Walmart’s ability to connect with consumers, 140 million of whom shop its stores every week, was dramatically illustrated in October when the company staged “America’s Biggest Health Fair.” Held at some 4,400 stores across the nation, the event included free blood glucose, hypertension and vision testing, as well as timely information about coverage options under the Affordable Care Act and Medicare Part D. In just four hours, more than 280,000 screenings were provided, along with over 50,000 immunizations for flu and other conditions.
Impressive as those numbers are, they only begin to tell the story. The event produced numerous instances where people discovered they had serious health conditions. One woman who came into a store for a hypertension screening found out that she had very high blood pressure and was in danger of having a heart attack. She was immediately hospitalized. Another Walmart customer received test results that pointed to a problem that was subsequently diagnosed as a curable form of cancer. If not for the screening, the disease may have progressed to the point where it could no longer be treated.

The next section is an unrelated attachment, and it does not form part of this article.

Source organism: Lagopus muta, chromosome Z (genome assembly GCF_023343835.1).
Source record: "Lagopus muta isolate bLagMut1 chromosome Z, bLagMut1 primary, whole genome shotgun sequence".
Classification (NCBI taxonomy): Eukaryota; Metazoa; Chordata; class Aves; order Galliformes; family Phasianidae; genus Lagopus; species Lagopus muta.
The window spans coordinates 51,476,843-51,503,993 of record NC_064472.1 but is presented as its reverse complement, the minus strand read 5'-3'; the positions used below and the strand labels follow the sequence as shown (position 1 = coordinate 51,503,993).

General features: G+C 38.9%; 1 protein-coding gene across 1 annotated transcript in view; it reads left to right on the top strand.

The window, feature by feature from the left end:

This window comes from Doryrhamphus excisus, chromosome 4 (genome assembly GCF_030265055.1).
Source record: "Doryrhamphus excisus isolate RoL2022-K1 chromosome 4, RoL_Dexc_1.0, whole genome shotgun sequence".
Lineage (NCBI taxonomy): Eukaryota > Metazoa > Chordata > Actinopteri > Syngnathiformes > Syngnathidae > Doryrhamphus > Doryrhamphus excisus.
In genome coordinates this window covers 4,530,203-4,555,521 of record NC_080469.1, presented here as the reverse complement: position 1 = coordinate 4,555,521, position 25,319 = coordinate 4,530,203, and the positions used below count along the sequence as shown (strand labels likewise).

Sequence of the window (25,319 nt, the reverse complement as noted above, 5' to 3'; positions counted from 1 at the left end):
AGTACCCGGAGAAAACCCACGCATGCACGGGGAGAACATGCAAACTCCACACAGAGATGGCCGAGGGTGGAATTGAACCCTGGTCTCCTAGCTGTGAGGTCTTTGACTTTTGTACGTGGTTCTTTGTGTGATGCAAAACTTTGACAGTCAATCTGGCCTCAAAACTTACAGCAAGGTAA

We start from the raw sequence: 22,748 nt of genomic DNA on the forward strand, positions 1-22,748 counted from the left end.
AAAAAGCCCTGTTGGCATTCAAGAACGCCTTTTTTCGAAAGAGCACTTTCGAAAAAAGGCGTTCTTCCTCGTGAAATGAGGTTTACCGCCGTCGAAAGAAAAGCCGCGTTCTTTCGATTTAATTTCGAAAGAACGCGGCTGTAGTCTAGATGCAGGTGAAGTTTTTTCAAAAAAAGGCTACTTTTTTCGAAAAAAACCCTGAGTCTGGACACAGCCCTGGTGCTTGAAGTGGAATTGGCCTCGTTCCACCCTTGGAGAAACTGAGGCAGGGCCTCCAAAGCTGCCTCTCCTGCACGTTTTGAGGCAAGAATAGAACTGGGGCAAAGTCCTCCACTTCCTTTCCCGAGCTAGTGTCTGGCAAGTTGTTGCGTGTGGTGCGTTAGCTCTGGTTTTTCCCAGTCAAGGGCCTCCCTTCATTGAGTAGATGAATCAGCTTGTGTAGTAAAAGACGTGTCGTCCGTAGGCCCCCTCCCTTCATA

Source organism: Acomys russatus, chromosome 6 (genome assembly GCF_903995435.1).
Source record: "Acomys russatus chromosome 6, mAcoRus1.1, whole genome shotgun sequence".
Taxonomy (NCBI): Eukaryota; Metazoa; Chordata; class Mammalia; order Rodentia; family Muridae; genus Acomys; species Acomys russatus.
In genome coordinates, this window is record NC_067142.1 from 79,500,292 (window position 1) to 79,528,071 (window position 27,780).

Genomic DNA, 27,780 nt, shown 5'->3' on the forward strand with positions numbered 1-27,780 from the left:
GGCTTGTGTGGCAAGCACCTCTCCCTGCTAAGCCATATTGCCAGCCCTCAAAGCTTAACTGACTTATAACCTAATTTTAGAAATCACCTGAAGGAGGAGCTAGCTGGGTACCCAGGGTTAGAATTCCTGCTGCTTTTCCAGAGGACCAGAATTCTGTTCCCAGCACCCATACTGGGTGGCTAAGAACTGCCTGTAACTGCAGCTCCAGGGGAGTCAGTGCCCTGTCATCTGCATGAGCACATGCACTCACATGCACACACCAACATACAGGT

“Our focus is on preventive care and supporting overall well-being,” notes Gloeckler. She says that innovations such as the health fair and Care Clinics have major significance for people dealing with the shortage of primary care physicians or, at the least, long lead times for any sort of appointment. Those people include Walmart’s 1.4 million U.S. associates.